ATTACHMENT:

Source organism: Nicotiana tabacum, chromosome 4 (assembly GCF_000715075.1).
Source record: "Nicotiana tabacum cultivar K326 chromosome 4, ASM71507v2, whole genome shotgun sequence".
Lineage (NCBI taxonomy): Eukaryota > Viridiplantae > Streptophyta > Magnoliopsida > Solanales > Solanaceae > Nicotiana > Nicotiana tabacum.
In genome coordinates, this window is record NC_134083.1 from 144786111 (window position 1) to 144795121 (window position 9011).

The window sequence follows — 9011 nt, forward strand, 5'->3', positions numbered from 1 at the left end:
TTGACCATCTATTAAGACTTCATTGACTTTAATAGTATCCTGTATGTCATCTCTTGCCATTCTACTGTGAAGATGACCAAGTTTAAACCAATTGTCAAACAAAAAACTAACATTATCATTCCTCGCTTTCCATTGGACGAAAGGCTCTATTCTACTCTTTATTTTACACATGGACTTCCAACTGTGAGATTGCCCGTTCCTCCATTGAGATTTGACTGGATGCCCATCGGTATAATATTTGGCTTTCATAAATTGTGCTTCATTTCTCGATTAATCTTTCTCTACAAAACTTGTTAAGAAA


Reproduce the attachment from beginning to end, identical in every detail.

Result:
Source organism: Nicotiana tabacum, chromosome 4 (assembly GCF_000715075.1).
Source record: "Nicotiana tabacum cultivar K326 chromosome 4, ASM71507v2, whole genome shotgun sequence".
Lineage (NCBI taxonomy): Eukaryota > Viridiplantae > Streptophyta > Magnoliopsida > Solanales > Solanaceae > Nicotiana > Nicotiana tabacum.
In genome coordinates, this window is record NC_134083.1 from 144786111 (window position 1) to 144795121 (window position 9011).

The window sequence follows — 9011 nt, forward strand, 5'->3', positions numbered from 1 at the left end:
TTGACCATCTATTAAGACTTCATTGACTTTAATAGTATCCTGTATGTCATCTCTTGCCATTCTACTGTGAAGATGACCAAGTTTAAACCAATTGTCAAACAAAAAACTAACATTATCATTCCTCGCTTTCCATTGGACGAAAGGCTCTATTCTACTCTTTATTTTACACATGGACTTCCAACTGTGAGATTGCCCGTTCCTCCATTGAGATTTGACTGGATGCCCATCGGTATAATATTTGGCTTTCATAAATTGTGCTTCATTTCTCGATTAATCTTTCTCTACAAAACTTGTTAAGAAA